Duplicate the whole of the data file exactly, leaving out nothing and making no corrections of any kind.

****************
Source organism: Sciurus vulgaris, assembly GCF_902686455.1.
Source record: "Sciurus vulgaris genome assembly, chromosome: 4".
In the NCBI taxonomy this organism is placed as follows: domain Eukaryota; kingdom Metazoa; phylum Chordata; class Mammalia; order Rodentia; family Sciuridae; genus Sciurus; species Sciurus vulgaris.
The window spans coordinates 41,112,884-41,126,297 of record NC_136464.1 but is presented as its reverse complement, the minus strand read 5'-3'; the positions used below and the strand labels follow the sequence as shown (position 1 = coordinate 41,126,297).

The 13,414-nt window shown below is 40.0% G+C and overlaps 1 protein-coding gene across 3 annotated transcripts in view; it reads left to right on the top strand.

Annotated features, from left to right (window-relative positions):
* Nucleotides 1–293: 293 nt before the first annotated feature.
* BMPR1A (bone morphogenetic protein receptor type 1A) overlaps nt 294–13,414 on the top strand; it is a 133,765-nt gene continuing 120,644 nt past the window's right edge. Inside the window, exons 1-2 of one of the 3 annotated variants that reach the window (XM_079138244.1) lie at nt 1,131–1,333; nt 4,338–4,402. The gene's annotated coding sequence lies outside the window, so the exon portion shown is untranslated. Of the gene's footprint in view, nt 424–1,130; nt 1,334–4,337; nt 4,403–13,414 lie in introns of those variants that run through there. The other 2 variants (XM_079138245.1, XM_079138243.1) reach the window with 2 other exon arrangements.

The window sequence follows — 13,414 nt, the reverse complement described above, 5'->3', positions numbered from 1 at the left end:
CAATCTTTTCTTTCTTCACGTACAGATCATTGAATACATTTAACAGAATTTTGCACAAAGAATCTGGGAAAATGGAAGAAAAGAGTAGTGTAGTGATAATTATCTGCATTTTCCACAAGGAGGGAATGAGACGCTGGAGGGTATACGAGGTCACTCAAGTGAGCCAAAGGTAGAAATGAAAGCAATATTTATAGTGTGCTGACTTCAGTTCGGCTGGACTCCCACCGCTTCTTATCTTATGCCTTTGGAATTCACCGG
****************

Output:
Source organism: Sciurus vulgaris, assembly GCF_902686455.1.
Source record: "Sciurus vulgaris genome assembly, chromosome: 4".
In the NCBI taxonomy this organism is placed as follows: domain Eukaryota; kingdom Metazoa; phylum Chordata; class Mammalia; order Rodentia; family Sciuridae; genus Sciurus; species Sciurus vulgaris.
The window spans coordinates 41,112,884-41,126,297 of record NC_136464.1 but is presented as its reverse complement, the minus strand read 5'-3'; the positions used below and the strand labels follow the sequence as shown (position 1 = coordinate 41,126,297).

The 13,414-nt window shown below is 40.0% G+C and overlaps 1 protein-coding gene across 3 annotated transcripts in view; it reads left to right on the top strand.

Annotated features, from left to right (window-relative positions):
* Nucleotides 1–293: 293 nt before the first annotated feature.
* BMPR1A (bone morphogenetic protein receptor type 1A) overlaps nt 294–13,414 on the top strand; it is a 133,765-nt gene continuing 120,644 nt past the window's right edge. Inside the window, exons 1-2 of one of the 3 annotated variants that reach the window (XM_079138244.1) lie at nt 1,131–1,333; nt 4,338–4,402. The gene's annotated coding sequence lies outside the window, so the exon portion shown is untranslated. Of the gene's footprint in view, nt 424–1,130; nt 1,334–4,337; nt 4,403–13,414 lie in introns of those variants that run through there. The other 2 variants (XM_079138245.1, XM_079138243.1) reach the window with 2 other exon arrangements.

The window sequence follows — 13,414 nt, the reverse complement described above, 5'->3', positions numbered from 1 at the left end:
CAATCTTTTCTTTCTTCACGTACAGATCATTGAATACATTTAACAGAATTTTGCACAAAGAATCTGGGAAAATGGAAGAAAAGAGTAGTGTAGTGATAATTATCTGCATTTTCCACAAGGAGGGAATGAGACGCTGGAGGGTATACGAGGTCACTCAAGTGAGCCAAAGGTAGAAATGAAAGCAATATTTATAGTGTGCTGACTTCAGTTCGGCTGGACTCCCACCGCTTCTTATCTTATGCCTTTGGAATTCACCGG